“Preachers that oppose female laborers can shut up their houses, and refuse to give out their appointments; but they can’t shut up the private houses or school-houses, and the cannot hinder others room giving out appointments; so there is no danger of shut doors or the way being hedged up….Doors opened, and I moved on, with sword in hand and the gospel armor on, with loving all and fearing none. I knew in whom I believed, in whom trusted, and who had sent me out. My mission was from heaven, not from man. My faith stood not in the wisdom of men, but in the power of God.” (Life Sketches and Experience, 163-164.)

Mussey was known as “The Yankee woman preacher”, and spent most of her time in Massachusetts. She is known to have spent a large part of her ministry preaching to the Black community. She preached at Black churches in Clarence and Clements in 1861, and also in the Bay Shore area. She later reflected, “I felt to praise God that he called me to preach free salvation to rich and poor, bond and free, black and white, male and female, old and young, high and low, and none has any right to say, ‘Stop!’ or hedge up the way.” (Life Sketches and Experience, 1865, 63.)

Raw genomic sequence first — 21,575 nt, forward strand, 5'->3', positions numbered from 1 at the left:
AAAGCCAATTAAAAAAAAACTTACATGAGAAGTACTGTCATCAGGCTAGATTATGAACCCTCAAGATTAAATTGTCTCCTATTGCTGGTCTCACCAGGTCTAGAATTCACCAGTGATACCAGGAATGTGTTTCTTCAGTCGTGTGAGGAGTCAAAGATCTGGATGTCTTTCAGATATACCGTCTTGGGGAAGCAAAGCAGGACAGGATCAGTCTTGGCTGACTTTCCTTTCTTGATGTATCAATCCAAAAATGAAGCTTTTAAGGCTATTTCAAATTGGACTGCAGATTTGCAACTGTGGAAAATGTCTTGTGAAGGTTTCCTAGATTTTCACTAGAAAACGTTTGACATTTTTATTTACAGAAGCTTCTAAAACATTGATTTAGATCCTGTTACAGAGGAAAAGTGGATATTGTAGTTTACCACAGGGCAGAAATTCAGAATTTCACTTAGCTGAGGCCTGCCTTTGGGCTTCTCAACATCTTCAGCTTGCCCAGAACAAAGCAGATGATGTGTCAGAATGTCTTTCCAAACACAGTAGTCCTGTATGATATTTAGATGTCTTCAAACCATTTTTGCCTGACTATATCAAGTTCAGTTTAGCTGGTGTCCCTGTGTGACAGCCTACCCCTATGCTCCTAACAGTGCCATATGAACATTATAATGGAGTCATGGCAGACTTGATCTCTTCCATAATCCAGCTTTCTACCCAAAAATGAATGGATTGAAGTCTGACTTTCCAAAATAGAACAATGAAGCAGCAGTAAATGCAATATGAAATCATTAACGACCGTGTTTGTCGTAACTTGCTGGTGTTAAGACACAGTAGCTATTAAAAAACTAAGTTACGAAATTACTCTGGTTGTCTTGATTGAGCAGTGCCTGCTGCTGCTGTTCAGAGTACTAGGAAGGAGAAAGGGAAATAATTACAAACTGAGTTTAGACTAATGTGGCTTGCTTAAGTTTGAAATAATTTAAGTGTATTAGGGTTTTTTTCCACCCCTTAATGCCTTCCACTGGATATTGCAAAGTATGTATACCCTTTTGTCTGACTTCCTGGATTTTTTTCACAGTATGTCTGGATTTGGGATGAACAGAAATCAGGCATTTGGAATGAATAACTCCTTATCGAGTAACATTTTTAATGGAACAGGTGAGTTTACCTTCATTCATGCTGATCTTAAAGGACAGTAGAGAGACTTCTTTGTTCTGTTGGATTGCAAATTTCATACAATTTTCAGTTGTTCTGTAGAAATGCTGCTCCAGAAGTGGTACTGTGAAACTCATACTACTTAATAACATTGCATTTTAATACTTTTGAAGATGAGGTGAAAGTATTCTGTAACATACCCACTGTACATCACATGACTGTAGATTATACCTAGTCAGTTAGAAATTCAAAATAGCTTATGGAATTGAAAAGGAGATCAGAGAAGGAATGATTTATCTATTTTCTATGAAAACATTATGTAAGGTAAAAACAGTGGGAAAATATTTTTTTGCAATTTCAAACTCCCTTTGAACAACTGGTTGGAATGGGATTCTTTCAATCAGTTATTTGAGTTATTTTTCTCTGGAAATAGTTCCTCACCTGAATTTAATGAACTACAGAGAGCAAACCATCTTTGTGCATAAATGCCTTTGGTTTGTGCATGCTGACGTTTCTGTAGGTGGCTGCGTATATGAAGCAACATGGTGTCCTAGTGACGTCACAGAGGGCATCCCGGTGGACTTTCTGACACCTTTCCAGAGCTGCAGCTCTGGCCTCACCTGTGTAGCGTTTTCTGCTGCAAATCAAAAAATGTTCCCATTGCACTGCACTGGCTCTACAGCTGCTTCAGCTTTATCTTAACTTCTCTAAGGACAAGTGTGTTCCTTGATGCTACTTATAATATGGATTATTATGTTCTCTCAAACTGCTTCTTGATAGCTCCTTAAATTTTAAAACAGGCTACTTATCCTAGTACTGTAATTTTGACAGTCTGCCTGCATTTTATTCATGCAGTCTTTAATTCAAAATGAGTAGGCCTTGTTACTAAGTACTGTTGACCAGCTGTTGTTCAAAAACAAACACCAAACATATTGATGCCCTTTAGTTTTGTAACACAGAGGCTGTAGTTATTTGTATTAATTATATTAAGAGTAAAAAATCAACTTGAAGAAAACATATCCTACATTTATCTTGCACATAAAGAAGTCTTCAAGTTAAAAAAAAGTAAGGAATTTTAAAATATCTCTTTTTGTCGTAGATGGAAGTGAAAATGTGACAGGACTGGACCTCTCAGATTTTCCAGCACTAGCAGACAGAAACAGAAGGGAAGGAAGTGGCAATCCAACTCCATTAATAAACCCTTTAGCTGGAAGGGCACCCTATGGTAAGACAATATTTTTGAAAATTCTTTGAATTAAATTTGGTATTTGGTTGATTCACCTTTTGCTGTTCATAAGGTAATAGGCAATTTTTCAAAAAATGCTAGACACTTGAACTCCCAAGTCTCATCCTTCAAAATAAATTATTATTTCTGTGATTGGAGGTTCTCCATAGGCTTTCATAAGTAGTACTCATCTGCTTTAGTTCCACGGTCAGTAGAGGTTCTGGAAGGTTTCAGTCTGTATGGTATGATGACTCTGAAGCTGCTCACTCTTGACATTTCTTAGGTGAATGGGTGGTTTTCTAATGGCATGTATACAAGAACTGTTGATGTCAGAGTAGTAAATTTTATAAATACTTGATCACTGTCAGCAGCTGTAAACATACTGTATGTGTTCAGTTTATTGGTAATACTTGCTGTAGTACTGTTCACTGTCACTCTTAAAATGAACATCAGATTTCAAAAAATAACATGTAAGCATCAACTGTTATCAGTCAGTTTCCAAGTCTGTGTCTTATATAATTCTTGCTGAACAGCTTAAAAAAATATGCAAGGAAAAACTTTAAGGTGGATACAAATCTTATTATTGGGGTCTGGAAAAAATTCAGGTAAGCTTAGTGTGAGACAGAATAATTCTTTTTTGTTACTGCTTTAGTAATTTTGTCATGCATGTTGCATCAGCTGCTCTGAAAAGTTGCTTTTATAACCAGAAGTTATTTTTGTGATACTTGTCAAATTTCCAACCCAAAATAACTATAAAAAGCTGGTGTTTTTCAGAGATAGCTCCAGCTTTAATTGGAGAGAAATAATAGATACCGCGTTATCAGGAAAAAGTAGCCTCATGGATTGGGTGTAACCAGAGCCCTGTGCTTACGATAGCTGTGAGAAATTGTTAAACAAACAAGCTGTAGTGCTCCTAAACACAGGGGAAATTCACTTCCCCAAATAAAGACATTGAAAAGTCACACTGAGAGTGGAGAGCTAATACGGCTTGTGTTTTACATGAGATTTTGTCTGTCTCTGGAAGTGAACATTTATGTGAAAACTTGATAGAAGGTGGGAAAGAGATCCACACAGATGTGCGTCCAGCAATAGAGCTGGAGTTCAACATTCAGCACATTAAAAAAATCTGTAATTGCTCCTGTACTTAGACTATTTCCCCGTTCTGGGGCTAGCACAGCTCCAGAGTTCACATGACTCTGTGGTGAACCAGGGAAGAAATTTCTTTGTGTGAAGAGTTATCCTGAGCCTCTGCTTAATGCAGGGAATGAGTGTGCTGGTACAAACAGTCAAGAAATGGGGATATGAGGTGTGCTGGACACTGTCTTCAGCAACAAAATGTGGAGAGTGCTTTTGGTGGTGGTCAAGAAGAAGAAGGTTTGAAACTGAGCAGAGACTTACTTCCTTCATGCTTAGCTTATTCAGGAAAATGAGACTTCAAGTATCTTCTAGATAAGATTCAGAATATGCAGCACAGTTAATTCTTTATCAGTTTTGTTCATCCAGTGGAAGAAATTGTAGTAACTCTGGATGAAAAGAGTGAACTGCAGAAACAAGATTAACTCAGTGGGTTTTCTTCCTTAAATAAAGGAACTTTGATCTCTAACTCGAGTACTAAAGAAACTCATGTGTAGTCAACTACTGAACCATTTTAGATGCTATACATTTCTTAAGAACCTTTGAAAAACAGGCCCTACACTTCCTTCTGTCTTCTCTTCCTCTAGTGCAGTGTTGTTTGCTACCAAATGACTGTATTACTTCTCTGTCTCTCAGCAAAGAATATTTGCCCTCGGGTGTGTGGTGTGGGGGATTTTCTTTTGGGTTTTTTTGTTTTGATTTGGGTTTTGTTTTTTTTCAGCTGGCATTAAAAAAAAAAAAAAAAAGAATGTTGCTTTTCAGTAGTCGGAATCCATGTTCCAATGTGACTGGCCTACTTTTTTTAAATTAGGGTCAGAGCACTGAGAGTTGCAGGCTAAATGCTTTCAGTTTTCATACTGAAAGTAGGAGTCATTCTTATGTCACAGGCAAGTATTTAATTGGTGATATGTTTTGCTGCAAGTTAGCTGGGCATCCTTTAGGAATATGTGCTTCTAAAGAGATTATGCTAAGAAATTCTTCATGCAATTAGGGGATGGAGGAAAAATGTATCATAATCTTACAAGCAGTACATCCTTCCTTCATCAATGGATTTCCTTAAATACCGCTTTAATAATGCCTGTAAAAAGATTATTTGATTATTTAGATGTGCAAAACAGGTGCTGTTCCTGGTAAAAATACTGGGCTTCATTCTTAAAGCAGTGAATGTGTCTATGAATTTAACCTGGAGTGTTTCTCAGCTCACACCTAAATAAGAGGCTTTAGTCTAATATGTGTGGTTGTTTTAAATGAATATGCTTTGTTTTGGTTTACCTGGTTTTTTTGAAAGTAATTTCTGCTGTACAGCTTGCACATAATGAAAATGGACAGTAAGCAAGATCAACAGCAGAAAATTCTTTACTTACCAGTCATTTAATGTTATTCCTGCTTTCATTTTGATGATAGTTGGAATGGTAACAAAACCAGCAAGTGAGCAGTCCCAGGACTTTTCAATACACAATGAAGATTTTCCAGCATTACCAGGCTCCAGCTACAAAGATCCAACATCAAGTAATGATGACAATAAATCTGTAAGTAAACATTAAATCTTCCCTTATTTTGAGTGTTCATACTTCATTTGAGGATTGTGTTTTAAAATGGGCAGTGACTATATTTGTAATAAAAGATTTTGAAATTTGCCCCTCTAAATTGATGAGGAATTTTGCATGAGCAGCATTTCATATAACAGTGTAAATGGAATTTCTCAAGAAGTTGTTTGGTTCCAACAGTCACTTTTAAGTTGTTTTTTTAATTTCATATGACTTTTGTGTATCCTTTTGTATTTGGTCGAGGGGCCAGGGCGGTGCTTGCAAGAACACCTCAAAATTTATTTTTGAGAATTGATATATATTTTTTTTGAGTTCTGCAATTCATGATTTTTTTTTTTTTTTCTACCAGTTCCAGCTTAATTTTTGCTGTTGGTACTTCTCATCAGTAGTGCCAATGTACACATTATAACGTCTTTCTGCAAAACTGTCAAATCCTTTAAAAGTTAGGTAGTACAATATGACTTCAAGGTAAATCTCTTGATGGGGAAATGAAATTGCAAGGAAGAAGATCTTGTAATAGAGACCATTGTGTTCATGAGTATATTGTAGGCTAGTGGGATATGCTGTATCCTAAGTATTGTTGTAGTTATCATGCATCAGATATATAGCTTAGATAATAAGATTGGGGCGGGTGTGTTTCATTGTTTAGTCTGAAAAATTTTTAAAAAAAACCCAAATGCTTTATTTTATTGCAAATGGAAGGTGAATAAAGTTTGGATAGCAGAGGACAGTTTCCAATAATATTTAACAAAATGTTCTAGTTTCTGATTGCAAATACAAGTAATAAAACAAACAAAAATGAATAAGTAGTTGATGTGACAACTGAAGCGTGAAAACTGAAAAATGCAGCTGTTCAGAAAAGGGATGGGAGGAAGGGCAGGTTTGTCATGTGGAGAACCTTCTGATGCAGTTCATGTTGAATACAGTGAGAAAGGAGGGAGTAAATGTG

In Lauretta Elysian Armstrong Fassett’s biography, her husband wrote:

“The spirit of the Lord was with her; and there came to me, though as opposed as herself to women’s taking the place as teacher or preacher in public, the scripture: ‘On my servants and on my handmaidens I will pour out in those days of my spirit; and they shall prophecy [sic].’ (Acts 2:18) This kept me from ever hindering, or placing the least thing in the way of hr duty, fearing I might grieve the Holy Spirit, by which she was divinely aided in reaching the hearts of her hearers with the words of life as they fell from her devoted lips. (O. R. Fassett, The Biography of Mrs L. E. Fassett, A Devoted Christian, 26-27.)


Josephine Benton, Called by God, Smithsburg: Blackberry Hill, 1990.

Michael Bernoi, “Nineteenth century Women in Adventist Ministry Against the Backdrop of the Times,” in Women in Ministry, Nancy Vhymeister (ed.), Berrien Springs: Andrews University Press, 1998, 211-233.

Bert Haloviak, “A Place at the Table: Women and the Early Years,” in The Welcome Table, Patricia A. Habada and Rebecca Frost Brillhart (eds.), Langley Park: TEAMPress, 1995.

Carole Rayburn, “‘Women Heralds of the Advent Near’,” Adventist Heritage 17:2 (1996), 11-21.